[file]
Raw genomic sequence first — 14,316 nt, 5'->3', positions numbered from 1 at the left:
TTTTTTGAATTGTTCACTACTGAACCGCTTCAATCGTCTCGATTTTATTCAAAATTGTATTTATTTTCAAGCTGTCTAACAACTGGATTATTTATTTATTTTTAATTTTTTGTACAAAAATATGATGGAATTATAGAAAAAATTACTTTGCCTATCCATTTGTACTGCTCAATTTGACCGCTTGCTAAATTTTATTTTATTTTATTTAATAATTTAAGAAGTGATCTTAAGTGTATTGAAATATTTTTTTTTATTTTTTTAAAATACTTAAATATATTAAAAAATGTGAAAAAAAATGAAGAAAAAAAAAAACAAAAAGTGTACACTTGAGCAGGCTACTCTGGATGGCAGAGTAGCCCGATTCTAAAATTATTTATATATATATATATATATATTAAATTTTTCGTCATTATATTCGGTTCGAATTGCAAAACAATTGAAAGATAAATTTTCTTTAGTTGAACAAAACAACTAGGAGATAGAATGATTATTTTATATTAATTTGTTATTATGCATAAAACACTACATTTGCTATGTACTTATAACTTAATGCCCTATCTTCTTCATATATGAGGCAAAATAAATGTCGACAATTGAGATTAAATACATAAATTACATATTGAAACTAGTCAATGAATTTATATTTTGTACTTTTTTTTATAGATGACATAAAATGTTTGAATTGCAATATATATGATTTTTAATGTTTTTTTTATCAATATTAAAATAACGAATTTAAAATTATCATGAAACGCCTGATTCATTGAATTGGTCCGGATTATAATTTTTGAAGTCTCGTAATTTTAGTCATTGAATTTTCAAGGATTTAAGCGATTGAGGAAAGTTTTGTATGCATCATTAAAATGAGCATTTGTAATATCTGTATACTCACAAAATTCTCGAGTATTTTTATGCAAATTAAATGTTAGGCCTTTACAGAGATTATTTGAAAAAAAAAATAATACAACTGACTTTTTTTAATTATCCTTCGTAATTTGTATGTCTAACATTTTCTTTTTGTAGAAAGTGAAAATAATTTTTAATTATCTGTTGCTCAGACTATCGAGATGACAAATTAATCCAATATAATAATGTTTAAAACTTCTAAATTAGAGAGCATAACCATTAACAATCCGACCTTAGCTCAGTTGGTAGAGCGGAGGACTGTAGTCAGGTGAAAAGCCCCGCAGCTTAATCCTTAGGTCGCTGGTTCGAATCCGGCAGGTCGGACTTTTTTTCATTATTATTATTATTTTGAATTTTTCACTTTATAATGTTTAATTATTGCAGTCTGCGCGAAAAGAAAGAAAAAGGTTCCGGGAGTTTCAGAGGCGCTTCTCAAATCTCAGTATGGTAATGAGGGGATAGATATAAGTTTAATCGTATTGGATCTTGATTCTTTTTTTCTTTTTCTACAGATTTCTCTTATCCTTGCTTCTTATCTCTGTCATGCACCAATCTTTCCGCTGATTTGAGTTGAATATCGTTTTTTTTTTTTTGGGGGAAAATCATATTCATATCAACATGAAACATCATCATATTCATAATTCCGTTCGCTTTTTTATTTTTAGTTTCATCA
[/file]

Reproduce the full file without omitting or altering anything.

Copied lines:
Raw genomic sequence first — 14,316 nt, 5'->3', positions numbered from 1 at the left:
TTTTTTGAATTGTTCACTACTGAACCGCTTCAATCGTCTCGATTTTATTCAAAATTGTATTTATTTTCAAGCTGTCTAACAACTGGATTATTTATTTATTTTTAATTTTTTGTACAAAAATATGATGGAATTATAGAAAAAATTACTTTGCCTATCCATTTGTACTGCTCAATTTGACCGCTTGCTAAATTTTATTTTATTTTATTTAATAATTTAAGAAGTGATCTTAAGTGTATTGAAATATTTTTTTTTATTTTTTTAAAATACTTAAATATATTAAAAAATGTGAAAAAAAATGAAGAAAAAAAAAAACAAAAAGTGTACACTTGAGCAGGCTACTCTGGATGGCAGAGTAGCCCGATTCTAAAATTATTTATATATATATATATATATATTAAATTTTTCGTCATTATATTCGGTTCGAATTGCAAAACAATTGAAAGATAAATTTTCTTTAGTTGAACAAAACAACTAGGAGATAGAATGATTATTTTATATTAATTTGTTATTATGCATAAAACACTACATTTGCTATGTACTTATAACTTAATGCCCTATCTTCTTCATATATGAGGCAAAATAAATGTCGACAATTGAGATTAAATACATAAATTACATATTGAAACTAGTCAATGAATTTATATTTTGTACTTTTTTTTATAGATGACATAAAATGTTTGAATTGCAATATATATGATTTTTAATGTTTTTTTTATCAATATTAAAATAACGAATTTAAAATTATCATGAAACGCCTGATTCATTGAATTGGTCCGGATTATAATTTTTGAAGTCTCGTAATTTTAGTCATTGAATTTTCAAGGATTTAAGCGATTGAGGAAAGTTTTGTATGCATCATTAAAATGAGCATTTGTAATATCTGTATACTCACAAAATTCTCGAGTATTTTTATGCAAATTAAATGTTAGGCCTTTACAGAGATTATTTGAAAAAAAAAATAATACAACTGACTTTTTTTAATTATCCTTCGTAATTTGTATGTCTAACATTTTCTTTTTGTAGAAAGTGAAAATAATTTTTAATTATCTGTTGCTCAGACTATCGAGATGACAAATTAATCCAATATAATAATGTTTAAAACTTCTAAATTAGAGAGCATAACCATTAACAATCCGACCTTAGCTCAGTTGGTAGAGCGGAGGACTGTAGTCAGGTGAAAAGCCCCGCAGCTTAATCCTTAGGTCGCTGGTTCGAATCCGGCAGGTCGGACTTTTTTTCATTATTATTATTATTTTGAATTTTTCACTTTATAATGTTTAATTATTGCAGTCTGCGCGAAAAGAAAGAAAAAGGTTCCGGGAGTTTCAGAGGCGCTTCTCAAATCTCAGTATGGTAATGAGGGGATAGATATAAGTTTAATCGTATTGGATCTTGATTCTTTTTTTCTTTTTCTACAGATTTCTCTTATCCTTGCTTCTTATCTCTGTCATGCACCAATCTTTCCGCTGATTTGAGTTGAATATCGTTTTTTTTTTTTTGGGGGAAAATCATATTCATATCAACATGAAACATCATCATATTCATAATTCCGTTCGCTTTTTTATTTTTAGTTTCATCA